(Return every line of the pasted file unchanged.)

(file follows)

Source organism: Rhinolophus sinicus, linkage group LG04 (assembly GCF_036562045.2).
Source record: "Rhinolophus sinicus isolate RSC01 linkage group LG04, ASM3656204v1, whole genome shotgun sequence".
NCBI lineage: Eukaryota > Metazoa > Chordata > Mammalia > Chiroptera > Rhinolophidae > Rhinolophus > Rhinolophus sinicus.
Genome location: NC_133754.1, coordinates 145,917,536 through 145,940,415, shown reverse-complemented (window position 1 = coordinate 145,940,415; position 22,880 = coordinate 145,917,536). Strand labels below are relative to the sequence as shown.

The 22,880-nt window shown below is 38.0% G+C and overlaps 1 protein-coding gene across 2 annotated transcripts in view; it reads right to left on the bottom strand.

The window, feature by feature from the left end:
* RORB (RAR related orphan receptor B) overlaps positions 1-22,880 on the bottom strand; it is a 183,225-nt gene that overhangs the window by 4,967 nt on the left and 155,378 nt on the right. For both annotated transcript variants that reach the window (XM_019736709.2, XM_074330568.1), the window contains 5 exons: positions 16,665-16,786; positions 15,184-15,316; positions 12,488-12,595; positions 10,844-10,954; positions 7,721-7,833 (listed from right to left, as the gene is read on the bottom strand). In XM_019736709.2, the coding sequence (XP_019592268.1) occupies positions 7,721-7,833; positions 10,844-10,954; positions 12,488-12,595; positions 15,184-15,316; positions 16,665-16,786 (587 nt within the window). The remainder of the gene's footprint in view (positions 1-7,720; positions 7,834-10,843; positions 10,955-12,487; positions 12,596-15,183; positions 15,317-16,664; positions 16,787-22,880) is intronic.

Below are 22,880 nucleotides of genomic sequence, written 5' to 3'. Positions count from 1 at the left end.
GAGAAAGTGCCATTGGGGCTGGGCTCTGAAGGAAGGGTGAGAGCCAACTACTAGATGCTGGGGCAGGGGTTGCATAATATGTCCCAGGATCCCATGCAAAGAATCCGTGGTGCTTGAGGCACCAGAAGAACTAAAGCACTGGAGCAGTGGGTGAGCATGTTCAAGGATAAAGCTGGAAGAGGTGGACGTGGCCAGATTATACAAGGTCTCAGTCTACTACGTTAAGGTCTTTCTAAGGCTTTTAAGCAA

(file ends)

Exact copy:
Source organism: Rhinolophus sinicus, linkage group LG04 (assembly GCF_036562045.2).
Source record: "Rhinolophus sinicus isolate RSC01 linkage group LG04, ASM3656204v1, whole genome shotgun sequence".
NCBI lineage: Eukaryota > Metazoa > Chordata > Mammalia > Chiroptera > Rhinolophidae > Rhinolophus > Rhinolophus sinicus.
Genome location: NC_133754.1, coordinates 145,917,536 through 145,940,415, shown reverse-complemented (window position 1 = coordinate 145,940,415; position 22,880 = coordinate 145,917,536). Strand labels below are relative to the sequence as shown.

The 22,880-nt window shown below is 38.0% G+C and overlaps 1 protein-coding gene across 2 annotated transcripts in view; it reads right to left on the bottom strand.

The window, feature by feature from the left end:
* RORB (RAR related orphan receptor B) overlaps positions 1-22,880 on the bottom strand; it is a 183,225-nt gene that overhangs the window by 4,967 nt on the left and 155,378 nt on the right. For both annotated transcript variants that reach the window (XM_019736709.2, XM_074330568.1), the window contains 5 exons: positions 16,665-16,786; positions 15,184-15,316; positions 12,488-12,595; positions 10,844-10,954; positions 7,721-7,833 (listed from right to left, as the gene is read on the bottom strand). In XM_019736709.2, the coding sequence (XP_019592268.1) occupies positions 7,721-7,833; positions 10,844-10,954; positions 12,488-12,595; positions 15,184-15,316; positions 16,665-16,786 (587 nt within the window). The remainder of the gene's footprint in view (positions 1-7,720; positions 7,834-10,843; positions 10,955-12,487; positions 12,596-15,183; positions 15,317-16,664; positions 16,787-22,880) is intronic.

Below are 22,880 nucleotides of genomic sequence, written 5' to 3'. Positions count from 1 at the left end.
GAGAAAGTGCCATTGGGGCTGGGCTCTGAAGGAAGGGTGAGAGCCAACTACTAGATGCTGGGGCAGGGGTTGCATAATATGTCCCAGGATCCCATGCAAAGAATCCGTGGTGCTTGAGGCACCAGAAGAACTAAAGCACTGGAGCAGTGGGTGAGCATGTTCAAGGATAAAGCTGGAAGAGGTGGACGTGGCCAGATTATACAAGGTCTCAGTCTACTACGTTAAGGTCTTTCTAAGGCTTTTAAGCAA